By Gustavo Arellano
By R. Scott Moxley
By Alfonso Delgado
By Courtney Hamilton
By Joel Beers
By Peter Maguire
By Charles Lam
By Charles Lam
The scam wouldn't have been so successful if Orange County justice officials had paid attention. Before Allen convinced others to invest in his then seemingly legitimate businesses, Illingworth filed a detailed, two-page complaint with the DA on May 28, 1997. He wrote, "I am asking you to stop this man before he destroys any more innocent people by defrauding them of their rightful monies."
The DA—who has prosecuted scam artists who've cheated fewer people for less money than Allen—was not moved. In July 1997, prosecutors sent Illingworth a brief letter claiming they did not have the investigative powers to review Allen's conduct. They killed the complaint. Federal court records show that more than a dozen more individuals would become victims in Allen's schemes.
Jo Ellen—who, as a Republican commentator on KOCE's Real Orange, routinely questions the ethics of her ideological opponents—has confidently cited the DA's inaction as evidence that her husband is innocent.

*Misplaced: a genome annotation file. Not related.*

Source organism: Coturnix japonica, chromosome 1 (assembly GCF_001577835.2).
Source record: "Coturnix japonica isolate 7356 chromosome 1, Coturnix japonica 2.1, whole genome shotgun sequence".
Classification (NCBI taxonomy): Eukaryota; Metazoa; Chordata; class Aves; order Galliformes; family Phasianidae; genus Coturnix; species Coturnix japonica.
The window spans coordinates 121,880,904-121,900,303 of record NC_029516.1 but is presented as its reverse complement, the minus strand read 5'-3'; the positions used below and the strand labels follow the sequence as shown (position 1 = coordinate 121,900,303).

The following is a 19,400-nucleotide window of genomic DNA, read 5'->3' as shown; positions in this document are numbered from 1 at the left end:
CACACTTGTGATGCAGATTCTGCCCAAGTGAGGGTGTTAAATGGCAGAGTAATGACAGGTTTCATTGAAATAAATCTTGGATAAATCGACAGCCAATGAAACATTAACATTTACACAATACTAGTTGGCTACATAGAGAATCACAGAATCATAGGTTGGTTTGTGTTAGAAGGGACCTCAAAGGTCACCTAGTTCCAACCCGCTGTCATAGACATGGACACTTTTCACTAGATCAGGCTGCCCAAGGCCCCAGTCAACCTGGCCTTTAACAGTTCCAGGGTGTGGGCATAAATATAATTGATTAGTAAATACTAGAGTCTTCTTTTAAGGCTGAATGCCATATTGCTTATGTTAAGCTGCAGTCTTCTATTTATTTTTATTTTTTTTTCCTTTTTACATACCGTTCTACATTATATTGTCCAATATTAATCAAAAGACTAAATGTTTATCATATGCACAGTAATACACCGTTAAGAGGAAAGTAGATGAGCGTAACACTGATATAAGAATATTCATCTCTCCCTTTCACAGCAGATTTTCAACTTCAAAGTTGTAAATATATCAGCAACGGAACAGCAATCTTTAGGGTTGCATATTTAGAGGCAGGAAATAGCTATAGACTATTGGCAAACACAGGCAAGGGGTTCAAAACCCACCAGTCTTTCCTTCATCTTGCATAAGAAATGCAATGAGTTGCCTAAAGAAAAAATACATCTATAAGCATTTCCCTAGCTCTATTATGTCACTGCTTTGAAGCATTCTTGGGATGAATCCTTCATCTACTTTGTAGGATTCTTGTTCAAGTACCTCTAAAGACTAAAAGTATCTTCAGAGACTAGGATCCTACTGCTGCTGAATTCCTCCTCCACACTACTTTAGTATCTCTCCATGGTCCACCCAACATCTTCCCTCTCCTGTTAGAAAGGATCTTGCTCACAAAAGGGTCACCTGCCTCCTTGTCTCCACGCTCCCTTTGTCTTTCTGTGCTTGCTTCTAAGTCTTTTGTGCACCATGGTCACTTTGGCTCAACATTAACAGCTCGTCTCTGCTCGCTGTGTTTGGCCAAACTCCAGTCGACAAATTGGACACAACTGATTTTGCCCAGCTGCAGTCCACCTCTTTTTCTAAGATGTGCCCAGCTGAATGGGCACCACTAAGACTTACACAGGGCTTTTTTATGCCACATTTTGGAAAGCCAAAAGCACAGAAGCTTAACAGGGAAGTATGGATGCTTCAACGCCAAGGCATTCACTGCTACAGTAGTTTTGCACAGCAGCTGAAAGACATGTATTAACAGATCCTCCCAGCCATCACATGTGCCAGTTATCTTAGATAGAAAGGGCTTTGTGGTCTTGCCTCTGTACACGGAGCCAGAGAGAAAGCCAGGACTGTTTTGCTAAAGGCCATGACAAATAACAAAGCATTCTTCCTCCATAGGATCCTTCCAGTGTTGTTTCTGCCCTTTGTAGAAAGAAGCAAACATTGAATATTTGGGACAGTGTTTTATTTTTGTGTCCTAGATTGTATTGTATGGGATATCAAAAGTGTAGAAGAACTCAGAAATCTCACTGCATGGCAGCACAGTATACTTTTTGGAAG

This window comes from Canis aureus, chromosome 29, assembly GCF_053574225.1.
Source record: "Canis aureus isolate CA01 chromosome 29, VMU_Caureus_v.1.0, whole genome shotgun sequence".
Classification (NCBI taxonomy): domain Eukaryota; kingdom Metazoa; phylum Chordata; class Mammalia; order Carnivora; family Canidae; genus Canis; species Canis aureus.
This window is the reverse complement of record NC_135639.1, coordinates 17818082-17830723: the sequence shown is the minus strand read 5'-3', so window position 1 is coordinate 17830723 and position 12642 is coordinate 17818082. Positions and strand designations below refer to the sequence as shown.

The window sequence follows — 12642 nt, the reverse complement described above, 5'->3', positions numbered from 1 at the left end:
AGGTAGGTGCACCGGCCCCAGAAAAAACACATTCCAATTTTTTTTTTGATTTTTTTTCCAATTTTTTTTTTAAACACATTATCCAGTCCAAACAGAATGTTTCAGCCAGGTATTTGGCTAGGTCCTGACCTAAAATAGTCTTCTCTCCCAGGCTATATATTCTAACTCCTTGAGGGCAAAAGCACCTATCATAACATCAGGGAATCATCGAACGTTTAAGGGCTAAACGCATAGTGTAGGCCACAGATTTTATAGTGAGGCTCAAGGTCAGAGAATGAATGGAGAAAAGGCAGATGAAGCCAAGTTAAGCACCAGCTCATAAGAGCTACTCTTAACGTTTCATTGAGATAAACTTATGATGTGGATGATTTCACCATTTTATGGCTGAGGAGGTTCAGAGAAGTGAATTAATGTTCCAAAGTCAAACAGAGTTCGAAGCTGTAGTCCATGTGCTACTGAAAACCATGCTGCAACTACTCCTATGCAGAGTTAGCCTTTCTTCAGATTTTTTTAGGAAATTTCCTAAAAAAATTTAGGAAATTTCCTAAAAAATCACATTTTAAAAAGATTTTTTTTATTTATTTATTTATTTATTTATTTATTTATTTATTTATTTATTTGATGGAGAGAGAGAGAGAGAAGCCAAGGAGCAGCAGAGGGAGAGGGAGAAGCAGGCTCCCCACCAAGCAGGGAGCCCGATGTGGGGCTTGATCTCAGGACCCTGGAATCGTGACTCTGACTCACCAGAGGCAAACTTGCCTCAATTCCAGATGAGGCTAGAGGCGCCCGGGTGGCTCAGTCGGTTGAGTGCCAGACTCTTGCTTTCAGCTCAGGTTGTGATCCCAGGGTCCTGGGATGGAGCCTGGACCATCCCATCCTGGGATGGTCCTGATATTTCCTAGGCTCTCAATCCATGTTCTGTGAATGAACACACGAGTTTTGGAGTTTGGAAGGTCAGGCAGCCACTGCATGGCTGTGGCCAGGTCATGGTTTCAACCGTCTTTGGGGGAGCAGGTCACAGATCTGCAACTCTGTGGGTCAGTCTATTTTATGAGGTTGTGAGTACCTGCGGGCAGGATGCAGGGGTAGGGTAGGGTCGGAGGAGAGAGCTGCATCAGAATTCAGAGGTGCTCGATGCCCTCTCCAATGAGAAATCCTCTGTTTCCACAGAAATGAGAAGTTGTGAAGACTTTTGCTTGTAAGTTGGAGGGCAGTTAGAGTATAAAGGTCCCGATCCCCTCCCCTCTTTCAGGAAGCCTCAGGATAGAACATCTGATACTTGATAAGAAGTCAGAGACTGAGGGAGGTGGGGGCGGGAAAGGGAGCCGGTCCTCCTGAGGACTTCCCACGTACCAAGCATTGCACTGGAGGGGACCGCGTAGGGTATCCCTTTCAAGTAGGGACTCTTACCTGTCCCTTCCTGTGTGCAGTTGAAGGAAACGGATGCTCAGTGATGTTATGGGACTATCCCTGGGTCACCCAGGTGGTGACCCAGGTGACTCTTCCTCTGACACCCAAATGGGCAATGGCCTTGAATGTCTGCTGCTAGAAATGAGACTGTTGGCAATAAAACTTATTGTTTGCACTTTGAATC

That spin frustrates Allen's ex-investors and -employees. Gerald Nowotny, one of Eddie's former associates, told law enforcement that Eddie had an accomplice: his wife.
"I would like to bring a serious crime to your attention involving fraudulent conversion of over $3 million of investors' funds in several different state jurisdictions," Nowotny told the DA in July 1997. "Eddie Allen has heavily relied upon the credibility and assistance of his wife—Jo Ellen Allen of the Orange County Republican Party and a [Governor Pete Wilson-appointed] member of the California Bar Association board of governors—to create the aura of credibility necessary to gain the trust and confidence of investors. We have significant documentation that demonstrates that Eddie has operated a Ponzi scheme."
Prosecutors responded with a perfunctory letter refusing to follow up on Nowotny's offer to document the scam.
The DA's inaction may have emboldened the Allens. According to court testimony, Eddie once told angry investors he was immune from prosecution.
"The law can't touch me, and if it will make you feel any better, go ahead and sue me," he reportedly said. "Then you will really see how influential and powerful I really am."